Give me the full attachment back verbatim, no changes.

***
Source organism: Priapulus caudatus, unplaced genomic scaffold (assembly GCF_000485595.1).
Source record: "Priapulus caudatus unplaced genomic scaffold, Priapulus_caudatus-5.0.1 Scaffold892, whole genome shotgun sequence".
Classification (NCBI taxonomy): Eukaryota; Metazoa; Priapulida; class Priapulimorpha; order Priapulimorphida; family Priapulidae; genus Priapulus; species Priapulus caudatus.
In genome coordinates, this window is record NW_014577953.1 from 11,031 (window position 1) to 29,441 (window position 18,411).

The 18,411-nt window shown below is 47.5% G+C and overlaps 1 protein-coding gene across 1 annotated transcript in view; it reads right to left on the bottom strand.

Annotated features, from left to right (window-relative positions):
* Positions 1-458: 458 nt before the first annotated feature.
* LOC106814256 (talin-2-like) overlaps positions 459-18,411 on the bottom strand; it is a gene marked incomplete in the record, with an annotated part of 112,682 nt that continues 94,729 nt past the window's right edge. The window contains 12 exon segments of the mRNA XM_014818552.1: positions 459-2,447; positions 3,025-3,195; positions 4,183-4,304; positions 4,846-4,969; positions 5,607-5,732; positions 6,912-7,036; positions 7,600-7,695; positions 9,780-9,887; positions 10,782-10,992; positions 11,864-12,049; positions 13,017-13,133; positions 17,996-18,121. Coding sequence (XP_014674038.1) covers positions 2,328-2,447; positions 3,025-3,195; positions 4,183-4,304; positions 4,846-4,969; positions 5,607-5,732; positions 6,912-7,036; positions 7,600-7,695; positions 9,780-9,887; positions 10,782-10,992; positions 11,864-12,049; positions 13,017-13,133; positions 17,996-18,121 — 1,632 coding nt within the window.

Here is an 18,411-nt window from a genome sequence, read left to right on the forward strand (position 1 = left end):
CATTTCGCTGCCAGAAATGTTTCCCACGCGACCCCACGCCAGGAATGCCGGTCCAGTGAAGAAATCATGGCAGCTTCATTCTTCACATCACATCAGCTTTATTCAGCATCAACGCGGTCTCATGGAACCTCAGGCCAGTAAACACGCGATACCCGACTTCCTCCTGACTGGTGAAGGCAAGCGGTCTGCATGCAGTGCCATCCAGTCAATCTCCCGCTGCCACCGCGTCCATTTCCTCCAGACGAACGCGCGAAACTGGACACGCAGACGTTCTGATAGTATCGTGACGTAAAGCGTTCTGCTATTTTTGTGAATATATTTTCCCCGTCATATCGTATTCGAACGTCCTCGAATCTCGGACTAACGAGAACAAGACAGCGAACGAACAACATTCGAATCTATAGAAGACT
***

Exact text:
Source organism: Priapulus caudatus, unplaced genomic scaffold (assembly GCF_000485595.1).
Source record: "Priapulus caudatus unplaced genomic scaffold, Priapulus_caudatus-5.0.1 Scaffold892, whole genome shotgun sequence".
Classification (NCBI taxonomy): Eukaryota; Metazoa; Priapulida; class Priapulimorpha; order Priapulimorphida; family Priapulidae; genus Priapulus; species Priapulus caudatus.
In genome coordinates, this window is record NW_014577953.1 from 11,031 (window position 1) to 29,441 (window position 18,411).

The 18,411-nt window shown below is 47.5% G+C and overlaps 1 protein-coding gene across 1 annotated transcript in view; it reads right to left on the bottom strand.

Annotated features, from left to right (window-relative positions):
* Positions 1-458: 458 nt before the first annotated feature.
* LOC106814256 (talin-2-like) overlaps positions 459-18,411 on the bottom strand; it is a gene marked incomplete in the record, with an annotated part of 112,682 nt that continues 94,729 nt past the window's right edge. The window contains 12 exon segments of the mRNA XM_014818552.1: positions 459-2,447; positions 3,025-3,195; positions 4,183-4,304; positions 4,846-4,969; positions 5,607-5,732; positions 6,912-7,036; positions 7,600-7,695; positions 9,780-9,887; positions 10,782-10,992; positions 11,864-12,049; positions 13,017-13,133; positions 17,996-18,121. Coding sequence (XP_014674038.1) covers positions 2,328-2,447; positions 3,025-3,195; positions 4,183-4,304; positions 4,846-4,969; positions 5,607-5,732; positions 6,912-7,036; positions 7,600-7,695; positions 9,780-9,887; positions 10,782-10,992; positions 11,864-12,049; positions 13,017-13,133; positions 17,996-18,121 — 1,632 coding nt within the window.

Here is an 18,411-nt window from a genome sequence, read left to right on the forward strand (position 1 = left end):
CATTTCGCTGCCAGAAATGTTTCCCACGCGACCCCACGCCAGGAATGCCGGTCCAGTGAAGAAATCATGGCAGCTTCATTCTTCACATCACATCAGCTTTATTCAGCATCAACGCGGTCTCATGGAACCTCAGGCCAGTAAACACGCGATACCCGACTTCCTCCTGACTGGTGAAGGCAAGCGGTCTGCATGCAGTGCCATCCAGTCAATCTCCCGCTGCCACCGCGTCCATTTCCTCCAGACGAACGCGCGAAACTGGACACGCAGACGTTCTGATAGTATCGTGACGTAAAGCGTTCTGCTATTTTTGTGAATATATTTTCCCCGTCATATCGTATTCGAACGTCCTCGAATCTCGGACTAACGAGAACAAGACAGCGAACGAACAACATTCGAATCTATAGAAGACT